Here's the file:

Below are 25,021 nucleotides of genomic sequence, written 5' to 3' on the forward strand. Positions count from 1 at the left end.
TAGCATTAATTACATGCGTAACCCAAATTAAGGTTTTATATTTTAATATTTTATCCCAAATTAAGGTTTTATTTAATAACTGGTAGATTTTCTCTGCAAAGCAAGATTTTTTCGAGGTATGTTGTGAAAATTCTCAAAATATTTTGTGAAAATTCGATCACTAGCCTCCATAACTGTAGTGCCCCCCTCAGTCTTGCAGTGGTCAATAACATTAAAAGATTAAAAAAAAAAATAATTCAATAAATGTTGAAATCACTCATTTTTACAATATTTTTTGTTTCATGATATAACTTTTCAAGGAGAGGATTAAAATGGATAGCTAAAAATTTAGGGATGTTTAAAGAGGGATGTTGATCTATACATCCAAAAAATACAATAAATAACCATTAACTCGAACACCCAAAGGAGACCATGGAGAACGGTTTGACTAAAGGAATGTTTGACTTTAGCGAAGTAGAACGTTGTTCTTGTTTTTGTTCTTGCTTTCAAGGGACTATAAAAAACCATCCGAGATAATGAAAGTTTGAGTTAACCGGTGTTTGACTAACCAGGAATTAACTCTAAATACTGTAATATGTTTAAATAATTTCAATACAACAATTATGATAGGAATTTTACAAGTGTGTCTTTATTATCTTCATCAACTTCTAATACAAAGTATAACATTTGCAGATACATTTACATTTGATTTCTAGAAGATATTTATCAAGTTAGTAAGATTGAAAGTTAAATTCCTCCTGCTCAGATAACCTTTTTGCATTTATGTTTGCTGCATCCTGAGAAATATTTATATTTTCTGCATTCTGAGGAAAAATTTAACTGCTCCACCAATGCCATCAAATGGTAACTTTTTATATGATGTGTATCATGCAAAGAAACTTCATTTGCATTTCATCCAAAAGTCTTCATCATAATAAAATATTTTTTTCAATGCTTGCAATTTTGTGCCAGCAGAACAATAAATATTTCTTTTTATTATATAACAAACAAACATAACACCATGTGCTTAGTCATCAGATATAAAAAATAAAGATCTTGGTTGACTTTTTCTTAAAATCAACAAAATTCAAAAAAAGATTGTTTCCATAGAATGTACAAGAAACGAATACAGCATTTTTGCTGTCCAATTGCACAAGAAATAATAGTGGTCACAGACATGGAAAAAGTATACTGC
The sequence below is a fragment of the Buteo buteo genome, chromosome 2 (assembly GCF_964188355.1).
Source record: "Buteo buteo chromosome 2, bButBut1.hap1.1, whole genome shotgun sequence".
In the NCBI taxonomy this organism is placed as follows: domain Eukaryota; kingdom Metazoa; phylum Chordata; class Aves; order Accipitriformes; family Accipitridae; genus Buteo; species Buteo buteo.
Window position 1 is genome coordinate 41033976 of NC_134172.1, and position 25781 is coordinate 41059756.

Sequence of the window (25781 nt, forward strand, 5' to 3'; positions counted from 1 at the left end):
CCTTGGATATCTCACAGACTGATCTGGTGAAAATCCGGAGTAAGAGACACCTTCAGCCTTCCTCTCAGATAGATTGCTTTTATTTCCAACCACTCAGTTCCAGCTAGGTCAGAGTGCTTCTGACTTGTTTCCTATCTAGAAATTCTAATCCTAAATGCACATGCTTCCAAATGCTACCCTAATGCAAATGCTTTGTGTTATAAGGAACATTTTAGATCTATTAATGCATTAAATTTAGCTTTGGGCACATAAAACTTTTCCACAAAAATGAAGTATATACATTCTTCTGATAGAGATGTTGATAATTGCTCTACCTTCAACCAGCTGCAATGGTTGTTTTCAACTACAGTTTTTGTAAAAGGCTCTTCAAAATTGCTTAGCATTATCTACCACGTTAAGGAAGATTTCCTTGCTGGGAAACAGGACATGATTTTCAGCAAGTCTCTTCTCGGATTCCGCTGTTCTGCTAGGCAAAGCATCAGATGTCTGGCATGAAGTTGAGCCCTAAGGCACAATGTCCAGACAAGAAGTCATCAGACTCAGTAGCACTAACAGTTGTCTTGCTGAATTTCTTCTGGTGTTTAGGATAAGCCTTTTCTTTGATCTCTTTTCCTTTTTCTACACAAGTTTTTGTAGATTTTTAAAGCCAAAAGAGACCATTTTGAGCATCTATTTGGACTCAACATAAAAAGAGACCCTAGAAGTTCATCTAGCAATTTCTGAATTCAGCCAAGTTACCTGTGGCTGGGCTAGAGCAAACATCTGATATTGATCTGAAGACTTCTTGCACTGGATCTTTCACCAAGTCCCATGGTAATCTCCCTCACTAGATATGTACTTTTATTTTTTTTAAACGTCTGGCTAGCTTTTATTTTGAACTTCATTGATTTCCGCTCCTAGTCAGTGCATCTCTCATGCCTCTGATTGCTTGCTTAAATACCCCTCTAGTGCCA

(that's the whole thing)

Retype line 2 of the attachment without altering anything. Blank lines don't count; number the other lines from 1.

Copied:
TAGCATTAATTACATGCGTAACCCAAATTAAGGTTTTATATTTTAATATTTTATCCCAAATTAAGGTTTTATTTAATAACTGGTAGATTTTCTCTGCAAAGCAAGATTTTTTCGAGGTATGTTGTGAAAATTCTCAAAATATTTTGTGAAAATTCGATCACTAGCCTCCATAACTGTAGTGCCCCCCTCAGTCTTGCAGTGGTCAATAACATTAAAAGATTAAAAAAAAAAATAATTCAATAAATGTTGAAATCACTCATTTTTACAATATTTTTTGTTTCATGATATAACTTTTCAAGGAGAGGATTAAAATGGATAGCTAAAAATTTAGGGATGTTTAAAGAGGGATGTTGATCTATACATCCAAAAAATACAATAAATAACCATTAACTCGAACACCCAAAGGAGACCATGGAGAACGGTTTGACTAAAGGAATGTTTGACTTTAGCGAAGTAGAACGTTGTTCTTGTTTTTGTTCTTGCTTTCAAGGGACTATAAAAAACCATCCGAGATAATGAAAGTTTGAGTTAACCGGTGTTTGACTAACCAGGAATTAACTCTAAATACTGTAATATGTTTAAATAATTTCAATACAACAATTATGATAGGAATTTTACAAGTGTGTCTTTATTATCTTCATCAACTTCTAATACAAAGTATAACATTTGCAGATACATTTACATTTGATTTCTAGAAGATATTTATCAAGTTAGTAAGATTGAAAGTTAAATTCCTCCTGCTCAGATAACCTTTTTGCATTTATGTTTGCTGCATCCTGAGAAATATTTATATTTTCTGCATTCTGAGGAAAAATTTAACTGCTCCACCAATGCCATCAAATGGTAACTTTTTATATGATGTGTATCATGCAAAGAAACTTCATTTGCATTTCATCCAAAAGTCTTCATCATAATAAAATATTTTTTTCAATGCTTGCAATTTTGTGCCAGCAGAACAATAAATATTTCTTTTTATTATATAACAAACAAACATAACACCATGTGCTTAGTCATCAGATATAAAAAATAAAGATCTTGGTTGACTTTTTCTTAAAATCAACAAAATTCAAAAAAAGATTGTTTCCATAGAATGTACAAGAAACGAATACAGCATTTTTGCTGTCCAATTGCACAAGAAATAATAGTGGTCACAGACATGGAAAAAGTATACTGC